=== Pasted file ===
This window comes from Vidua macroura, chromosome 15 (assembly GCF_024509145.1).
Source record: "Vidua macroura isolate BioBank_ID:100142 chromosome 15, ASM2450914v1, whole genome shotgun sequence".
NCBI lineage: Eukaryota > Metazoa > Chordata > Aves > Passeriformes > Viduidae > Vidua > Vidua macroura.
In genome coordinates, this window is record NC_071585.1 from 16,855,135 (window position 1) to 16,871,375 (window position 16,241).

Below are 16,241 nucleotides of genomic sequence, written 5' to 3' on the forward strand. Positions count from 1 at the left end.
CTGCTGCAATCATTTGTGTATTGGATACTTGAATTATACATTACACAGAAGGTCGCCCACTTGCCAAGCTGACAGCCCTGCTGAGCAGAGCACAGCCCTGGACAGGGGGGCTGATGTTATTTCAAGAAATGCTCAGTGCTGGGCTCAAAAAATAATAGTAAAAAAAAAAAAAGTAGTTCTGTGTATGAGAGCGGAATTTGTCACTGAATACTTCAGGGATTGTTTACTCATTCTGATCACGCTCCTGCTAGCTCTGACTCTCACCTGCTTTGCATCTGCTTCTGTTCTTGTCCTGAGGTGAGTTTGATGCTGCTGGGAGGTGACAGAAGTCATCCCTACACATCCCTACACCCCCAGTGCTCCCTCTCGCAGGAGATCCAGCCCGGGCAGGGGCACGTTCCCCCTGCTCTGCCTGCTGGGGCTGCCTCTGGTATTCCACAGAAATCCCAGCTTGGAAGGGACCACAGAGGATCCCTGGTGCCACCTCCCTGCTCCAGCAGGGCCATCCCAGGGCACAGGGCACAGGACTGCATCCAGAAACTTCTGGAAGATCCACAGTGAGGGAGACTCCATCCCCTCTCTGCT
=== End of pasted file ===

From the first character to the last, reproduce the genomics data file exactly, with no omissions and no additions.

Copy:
This window comes from Vidua macroura, chromosome 15 (assembly GCF_024509145.1).
Source record: "Vidua macroura isolate BioBank_ID:100142 chromosome 15, ASM2450914v1, whole genome shotgun sequence".
NCBI lineage: Eukaryota > Metazoa > Chordata > Aves > Passeriformes > Viduidae > Vidua > Vidua macroura.
In genome coordinates, this window is record NC_071585.1 from 16,855,135 (window position 1) to 16,871,375 (window position 16,241).

Below are 16,241 nucleotides of genomic sequence, written 5' to 3' on the forward strand. Positions count from 1 at the left end.
CTGCTGCAATCATTTGTGTATTGGATACTTGAATTATACATTACACAGAAGGTCGCCCACTTGCCAAGCTGACAGCCCTGCTGAGCAGAGCACAGCCCTGGACAGGGGGGCTGATGTTATTTCAAGAAATGCTCAGTGCTGGGCTCAAAAAATAATAGTAAAAAAAAAAAAAGTAGTTCTGTGTATGAGAGCGGAATTTGTCACTGAATACTTCAGGGATTGTTTACTCATTCTGATCACGCTCCTGCTAGCTCTGACTCTCACCTGCTTTGCATCTGCTTCTGTTCTTGTCCTGAGGTGAGTTTGATGCTGCTGGGAGGTGACAGAAGTCATCCCTACACATCCCTACACCCCCAGTGCTCCCTCTCGCAGGAGATCCAGCCCGGGCAGGGGCACGTTCCCCCTGCTCTGCCTGCTGGGGCTGCCTCTGGTATTCCACAGAAATCCCAGCTTGGAAGGGACCACAGAGGATCCCTGGTGCCACCTCCCTGCTCCAGCAGGGCCATCCCAGGGCACAGGGCACAGGACTGCATCCAGAAACTTCTGGAAGATCCACAGTGAGGGAGACTCCATCCCCTCTCTGCT